Citations

... is type of epigenetic reprogramming can occur before the development of pathologically detectable lesions [4,5]. Risk stratification/early detection of breast cancer could be improved by the incorporation of biomarkers that reflect molecular changes associated with carcinogenesis [6]. ...
... 14-3-3ơ was originally identified as a human mammary epithelium marker 1 and as a tumor suppressor gene (13,14), which was determined to be reduced or lost in numerous types of solid tumor (15). Loss or reduction of 14-3-3σ by CpG methylation or p53 mutation contributes to the progression of different types of carcinomas, including early stages of tumor development (16)(17)(18)(19)(20)(21). This suggests that the function of 14-3-3σ may help prevent the malignant transformation of epithelial cells. ...
... 14-3-3ơ was originally identified as a human mammary epithelium marker 1 and as a tumor suppressor gene (13,14), which was determined to be reduced or lost in numerous types of solid tumor (15). Loss or reduction of 14-3-3σ by CpG methylation or p53 mutation contributes to the progression of different types of carcinomas, including early stages of tumor development (16)(17)(18)(19)(20)(21). This suggests that the function of 14-3-3σ may help prevent the malignant transformation of epithelial cells. ...
... Estrogen receptor-α (ER-α), a ligand-dependent transcription factor, 1 has an important role in sexual development, reproductive functions, neuroendocrine functions, cardiovascular functions and carcinogenesis in breast. [2][3][4][5] Although a subset of non-proliferating epithelial cells express ER-α in rodent and human mammary glands, 6,7 ER-α is indispensable for the growth and morphogenesis of the adult mammary gland. 8 Consequently, studies suggested that the ER-α-mediated activation of paracrine signaling pathways 9,10 may promote proliferation of neighboring ER-α-negative epithelial cells and morphogenesis in mammary gland. ...
... BFB administration caused significant upregulation in the ESR-α gene in DMBA/BFB and BFB groups that may restore the sensitivity to hormonal treatment. It has been reported that the treatment of ESR-negative breast cancer cells with hypomethylating agents results in the re-expression of active ESR [53]. Such results suggest the investigation of the concomitant use of the BFB along with TAM in treating the TAM-resistant breast cancer. ...
... The effect of lower doses of DNMTi is DNA demethylation and the reexpression of silenced genes, possibly those associated with cell proliferation, DNA repair, apoptosis, and senescence. At higher doses of DNMTi, DNMT is trapped to DNA and forms covalent adducts [32,33], triggering DNA damage response and subsequent cytotoxicity. Current evidence indicates that when low-doses of DNMTi are given, methylation is blocked but the dose is not cytotoxic [17][18][19]. ...
... However, at puberty, development is directed by hormonal signals in females, leading to ductal morphogenesis, while the mammary anlage atrophies in the male (1). During pregnancy and subsequent lactation, a hormonal surge leads to intensive elaboration of the mammary epithelium, in part through the mitogenic action of estradiol (1)(2)(3). At the molecular level, these physiologic changes in the gland during puberty, pregnancy and lactation result from the action of ligand-dependent nuclear hormone receptors (4)(5)(6) leading to transcriptional activation of target genes (7)(8)(9)(10). ...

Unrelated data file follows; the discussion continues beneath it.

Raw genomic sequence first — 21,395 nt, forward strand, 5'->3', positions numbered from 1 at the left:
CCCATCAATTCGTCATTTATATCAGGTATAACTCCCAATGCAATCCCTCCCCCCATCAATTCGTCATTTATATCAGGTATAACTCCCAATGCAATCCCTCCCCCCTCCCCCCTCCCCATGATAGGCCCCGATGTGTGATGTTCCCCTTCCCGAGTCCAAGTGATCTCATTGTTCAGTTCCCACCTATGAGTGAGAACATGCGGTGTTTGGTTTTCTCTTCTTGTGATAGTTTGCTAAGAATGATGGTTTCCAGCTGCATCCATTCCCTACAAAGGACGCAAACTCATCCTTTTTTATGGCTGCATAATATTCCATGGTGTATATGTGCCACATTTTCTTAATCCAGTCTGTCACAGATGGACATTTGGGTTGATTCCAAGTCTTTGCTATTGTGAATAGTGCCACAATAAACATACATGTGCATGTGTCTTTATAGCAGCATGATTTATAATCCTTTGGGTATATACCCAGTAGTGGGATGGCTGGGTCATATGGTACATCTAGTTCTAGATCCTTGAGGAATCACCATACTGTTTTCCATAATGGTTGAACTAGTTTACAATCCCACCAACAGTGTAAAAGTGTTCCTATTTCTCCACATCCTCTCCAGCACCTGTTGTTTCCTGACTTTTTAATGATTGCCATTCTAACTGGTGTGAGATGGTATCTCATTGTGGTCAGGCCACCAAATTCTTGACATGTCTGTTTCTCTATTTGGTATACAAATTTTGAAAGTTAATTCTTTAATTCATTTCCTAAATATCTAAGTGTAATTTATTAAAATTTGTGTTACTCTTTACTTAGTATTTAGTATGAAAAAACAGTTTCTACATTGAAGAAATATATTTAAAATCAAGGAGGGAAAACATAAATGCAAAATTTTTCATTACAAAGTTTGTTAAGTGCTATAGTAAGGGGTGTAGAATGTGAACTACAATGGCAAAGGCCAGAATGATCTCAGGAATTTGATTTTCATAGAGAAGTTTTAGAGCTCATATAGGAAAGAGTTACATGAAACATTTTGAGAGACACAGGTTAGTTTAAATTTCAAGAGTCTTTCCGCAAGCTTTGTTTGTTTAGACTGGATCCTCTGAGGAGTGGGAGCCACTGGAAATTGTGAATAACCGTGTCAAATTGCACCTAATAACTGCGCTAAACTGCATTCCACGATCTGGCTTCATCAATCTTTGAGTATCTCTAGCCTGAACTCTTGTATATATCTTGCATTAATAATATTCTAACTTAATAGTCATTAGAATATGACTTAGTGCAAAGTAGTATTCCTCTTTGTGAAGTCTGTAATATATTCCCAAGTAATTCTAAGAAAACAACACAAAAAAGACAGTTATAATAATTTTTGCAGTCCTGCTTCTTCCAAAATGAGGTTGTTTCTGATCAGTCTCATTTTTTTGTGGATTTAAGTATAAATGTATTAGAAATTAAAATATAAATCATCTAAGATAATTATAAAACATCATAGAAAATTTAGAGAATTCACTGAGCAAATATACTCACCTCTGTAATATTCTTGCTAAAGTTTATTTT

... Additionally, ERα expression is epigenetically silenced by DNA methyltransferase or histone deacetylases in the ESR1 promoter of TNBC cells, leading to an aggressive phenotype and the failure of endocrine therapy 19 . Several studies have shown that reexpression of functional ERα by treatment with DNMT and HDAC inhibitors resulted in significant growth inhibition in TNBC cells 20,21 . Furthermore, although it was recently terminated, a clinical trial aimed at reactivating ERα, which can be targeted by antiestrogen agents, by a combination of DNMT and HDAC inhibitors to patients with TNBC has been conducted (ClinicalTrials.gov, ...
... Furthermore, their combinations with other anticancer drugs are being validated as therapeutic options for various solid cancers such as ovarian, colon, and lung cancer [71]. Intriguingly, estrogen receptor (ER) or progesterone receptor (PR) was shown to be epigenetically silenced by DNMT and HDAC in BC, which could be restored by the application of epi-drugs [253,254]. Recently, a comprehensive study on assessing the effects of decitabine in breast cancer revealed a range of responses to decitabine that could not be predicted based on mechanisms like demethylation of tumor suppressor genes and viral mimicry response [255]. Furthermore, they demonstrated that while decitabine induces genome-wide expression changes and demethylation using transcriptome and methylome analysis, these effects are not necessarily paired and do not correlate with sensitivity. ...
... [6][7][8][9] Survivin is overexpressed in several cancers [10][11][12][13][14] and is the fourth most highly expressed protein in human cancer tissues compared to normal control tissues. 15 Survivin dysregulates apoptosis by blocking caspase activation and also alters sensitivity to antitumor drugs, resulting in disease survival or recurrence. 5 Owing to its indisputable role in cancer, blocking the survivin oncogene or factors that stabilize the survivin protein by various immunotherapeutic or molecular approaches are promising therapeutic strategies in cancer. ...